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Tagged: Compton Cookout

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What a “Ghetto” Party at UCSD Can Teach Us About the Importance of Racial Diversity on Campus

Black History Month just ended.  In honor of Black History (or perhaps its end), certain students at the University of California, San Diego decided to leave us with one last lesson about the importance of diversity.

On February 15, 2010, individual members of a fraternity at UCSD held an off-campus party in honor of Black History Month called the “Compton Cookout” (The President of Pi Alpha Kappa criticized the party and asserted that the party was not sponsored or condoned by the fraternity.).  The invitation included references to “dat Purple drank,” which the party creators described as consisting of “sugar, water, and the color purple, chicken, coolade, and of course Watermelon.”   The students sent the invitation via Facebook with dress and behavior requirements for attendees.

Men were asked to be “stuntin’ in ya white T (XXXL smallest size acceptable), anything FUBU. . . .”

Women were asked to come as “ghetto chicks” with “short, nappy hair” (Did we not learn anything from Don Imus?).   The dress and behavior requirements for women were extensive and included the language below:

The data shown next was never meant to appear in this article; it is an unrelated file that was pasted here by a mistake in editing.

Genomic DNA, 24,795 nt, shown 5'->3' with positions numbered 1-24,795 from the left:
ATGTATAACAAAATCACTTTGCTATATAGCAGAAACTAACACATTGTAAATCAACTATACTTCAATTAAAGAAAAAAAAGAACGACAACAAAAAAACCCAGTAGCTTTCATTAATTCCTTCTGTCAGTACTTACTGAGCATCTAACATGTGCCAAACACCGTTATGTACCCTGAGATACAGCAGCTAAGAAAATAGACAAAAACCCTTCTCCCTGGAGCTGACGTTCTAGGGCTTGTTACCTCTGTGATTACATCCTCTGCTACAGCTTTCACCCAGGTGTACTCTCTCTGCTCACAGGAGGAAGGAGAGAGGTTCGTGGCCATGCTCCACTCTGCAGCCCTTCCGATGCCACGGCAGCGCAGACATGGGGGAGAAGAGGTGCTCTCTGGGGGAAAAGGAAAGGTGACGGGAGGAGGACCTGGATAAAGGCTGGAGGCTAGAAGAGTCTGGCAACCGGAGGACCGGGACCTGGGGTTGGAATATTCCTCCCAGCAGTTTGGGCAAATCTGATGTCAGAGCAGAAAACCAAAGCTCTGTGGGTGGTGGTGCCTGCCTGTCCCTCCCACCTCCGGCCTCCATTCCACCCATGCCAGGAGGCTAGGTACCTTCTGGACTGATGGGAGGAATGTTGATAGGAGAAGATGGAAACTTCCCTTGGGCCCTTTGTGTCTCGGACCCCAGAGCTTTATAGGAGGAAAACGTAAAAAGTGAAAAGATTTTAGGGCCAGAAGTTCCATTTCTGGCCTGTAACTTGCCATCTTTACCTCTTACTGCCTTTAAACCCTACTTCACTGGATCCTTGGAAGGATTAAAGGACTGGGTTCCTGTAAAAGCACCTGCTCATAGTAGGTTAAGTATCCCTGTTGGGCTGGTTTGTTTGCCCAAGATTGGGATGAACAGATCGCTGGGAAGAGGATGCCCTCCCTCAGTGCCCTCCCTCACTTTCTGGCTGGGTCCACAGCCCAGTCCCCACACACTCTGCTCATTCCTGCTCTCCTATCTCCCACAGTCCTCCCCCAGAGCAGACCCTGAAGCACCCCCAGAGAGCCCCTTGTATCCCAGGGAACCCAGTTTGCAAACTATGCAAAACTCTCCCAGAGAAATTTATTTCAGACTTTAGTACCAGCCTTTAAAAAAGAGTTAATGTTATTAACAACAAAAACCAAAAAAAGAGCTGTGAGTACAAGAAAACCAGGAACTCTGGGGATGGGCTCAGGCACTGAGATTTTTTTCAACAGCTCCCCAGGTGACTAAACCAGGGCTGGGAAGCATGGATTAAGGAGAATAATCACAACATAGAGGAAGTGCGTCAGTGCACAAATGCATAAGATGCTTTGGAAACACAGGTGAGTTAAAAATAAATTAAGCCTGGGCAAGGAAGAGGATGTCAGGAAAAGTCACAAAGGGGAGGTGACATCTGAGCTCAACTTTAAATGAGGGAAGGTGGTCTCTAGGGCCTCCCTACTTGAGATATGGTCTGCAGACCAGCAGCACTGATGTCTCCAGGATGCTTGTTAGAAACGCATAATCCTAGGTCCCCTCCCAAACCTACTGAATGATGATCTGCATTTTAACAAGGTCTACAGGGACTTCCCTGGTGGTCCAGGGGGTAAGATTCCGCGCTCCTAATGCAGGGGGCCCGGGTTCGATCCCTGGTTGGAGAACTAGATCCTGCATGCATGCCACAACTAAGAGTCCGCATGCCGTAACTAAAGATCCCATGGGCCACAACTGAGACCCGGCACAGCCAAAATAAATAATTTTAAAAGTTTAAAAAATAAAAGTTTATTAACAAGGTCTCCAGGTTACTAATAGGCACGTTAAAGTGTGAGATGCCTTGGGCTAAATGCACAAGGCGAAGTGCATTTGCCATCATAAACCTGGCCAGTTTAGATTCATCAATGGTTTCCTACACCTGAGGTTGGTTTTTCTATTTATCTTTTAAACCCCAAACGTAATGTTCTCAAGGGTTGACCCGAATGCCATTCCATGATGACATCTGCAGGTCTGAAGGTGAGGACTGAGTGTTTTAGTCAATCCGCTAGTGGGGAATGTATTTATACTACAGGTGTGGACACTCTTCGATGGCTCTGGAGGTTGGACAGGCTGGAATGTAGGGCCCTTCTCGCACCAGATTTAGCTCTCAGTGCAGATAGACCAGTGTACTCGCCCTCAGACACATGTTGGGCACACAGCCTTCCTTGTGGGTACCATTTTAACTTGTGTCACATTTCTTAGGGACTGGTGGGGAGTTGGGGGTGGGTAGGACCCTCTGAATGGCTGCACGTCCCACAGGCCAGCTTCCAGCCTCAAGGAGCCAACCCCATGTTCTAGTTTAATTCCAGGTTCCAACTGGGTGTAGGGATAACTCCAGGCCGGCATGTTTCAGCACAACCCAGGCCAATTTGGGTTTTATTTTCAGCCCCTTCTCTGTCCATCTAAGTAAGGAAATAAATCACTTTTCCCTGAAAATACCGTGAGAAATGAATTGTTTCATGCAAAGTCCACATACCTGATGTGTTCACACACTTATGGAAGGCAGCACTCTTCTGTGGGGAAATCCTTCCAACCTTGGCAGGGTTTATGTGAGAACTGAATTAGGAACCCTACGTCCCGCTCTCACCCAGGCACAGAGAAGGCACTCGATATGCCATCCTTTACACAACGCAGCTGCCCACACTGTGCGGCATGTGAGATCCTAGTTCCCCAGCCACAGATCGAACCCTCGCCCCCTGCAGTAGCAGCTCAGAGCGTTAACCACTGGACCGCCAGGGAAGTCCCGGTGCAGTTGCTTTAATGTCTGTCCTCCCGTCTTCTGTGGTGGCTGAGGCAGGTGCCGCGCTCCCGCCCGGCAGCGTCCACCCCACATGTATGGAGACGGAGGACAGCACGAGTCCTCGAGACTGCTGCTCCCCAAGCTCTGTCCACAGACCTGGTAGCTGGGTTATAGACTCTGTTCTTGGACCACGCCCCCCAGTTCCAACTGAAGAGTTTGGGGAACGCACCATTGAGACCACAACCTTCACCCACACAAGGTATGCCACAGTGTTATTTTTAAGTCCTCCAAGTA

“For girls: For those of you who are unfamiliar with ghetto chicks-Ghetto chicks usually have gold teeth, start fights and drama, and wear cheap clothes – they consider Baby Phat to be high class and expensive couture. They also have short, nappy hair, and usually wear cheap weave, usually in bad colors, such as purple or bright red. They look and act similar to Shenaynay, and speak very loudly, while rolling their neck, and waving their finger in your face. Ghetto chicks have a very limited vocabulary, and attempt to make up for it, by forming new words, such as “constipulated”, or simply cursing persistently, or using other types of vulgarities, and making noises, such as “hmmg!”, or smacking their lips, and making other angry noises, grunts, and faces. The objective is for all you lovely ladies to look, act, and essentially take on these “respectable” qualities throughout the day.”

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